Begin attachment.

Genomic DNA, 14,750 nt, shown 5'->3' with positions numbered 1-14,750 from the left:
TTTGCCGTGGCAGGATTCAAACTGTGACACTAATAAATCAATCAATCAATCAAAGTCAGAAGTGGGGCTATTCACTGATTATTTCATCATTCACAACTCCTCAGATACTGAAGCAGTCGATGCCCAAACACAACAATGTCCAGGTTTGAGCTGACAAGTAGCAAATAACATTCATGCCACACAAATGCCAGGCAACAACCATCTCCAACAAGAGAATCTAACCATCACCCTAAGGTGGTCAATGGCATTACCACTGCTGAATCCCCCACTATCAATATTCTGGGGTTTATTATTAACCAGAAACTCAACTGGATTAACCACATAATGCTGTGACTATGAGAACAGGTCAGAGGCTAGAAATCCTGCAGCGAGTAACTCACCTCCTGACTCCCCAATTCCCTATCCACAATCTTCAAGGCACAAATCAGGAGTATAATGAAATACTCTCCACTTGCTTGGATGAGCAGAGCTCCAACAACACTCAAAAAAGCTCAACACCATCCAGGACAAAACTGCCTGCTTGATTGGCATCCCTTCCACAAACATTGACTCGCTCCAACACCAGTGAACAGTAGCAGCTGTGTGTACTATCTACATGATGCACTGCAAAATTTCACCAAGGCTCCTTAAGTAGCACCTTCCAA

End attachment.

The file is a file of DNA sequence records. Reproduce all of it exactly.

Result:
Genomic DNA, 14,750 nt, shown 5'->3' with positions numbered 1-14,750 from the left:
TTTGCCGTGGCAGGATTCAAACTGTGACACTAATAAATCAATCAATCAATCAAAGTCAGAAGTGGGGCTATTCACTGATTATTTCATCATTCACAACTCCTCAGATACTGAAGCAGTCGATGCCCAAACACAACAATGTCCAGGTTTGAGCTGACAAGTAGCAAATAACATTCATGCCACACAAATGCCAGGCAACAACCATCTCCAACAAGAGAATCTAACCATCACCCTAAGGTGGTCAATGGCATTACCACTGCTGAATCCCCCACTATCAATATTCTGGGGTTTATTATTAACCAGAAACTCAACTGGATTAACCACATAATGCTGTGACTATGAGAACAGGTCAGAGGCTAGAAATCCTGCAGCGAGTAACTCACCTCCTGACTCCCCAATTCCCTATCCACAATCTTCAAGGCACAAATCAGGAGTATAATGAAATACTCTCCACTTGCTTGGATGAGCAGAGCTCCAACAACACTCAAAAAAGCTCAACACCATCCAGGACAAAACTGCCTGCTTGATTGGCATCCCTTCCACAAACATTGACTCGCTCCAACACCAGTGAACAGTAGCAGCTGTGTGTACTATCTACATGATGCACTGCAAAATTTCACCAAGGCTCCTTAAGTAGCACCTTCCAA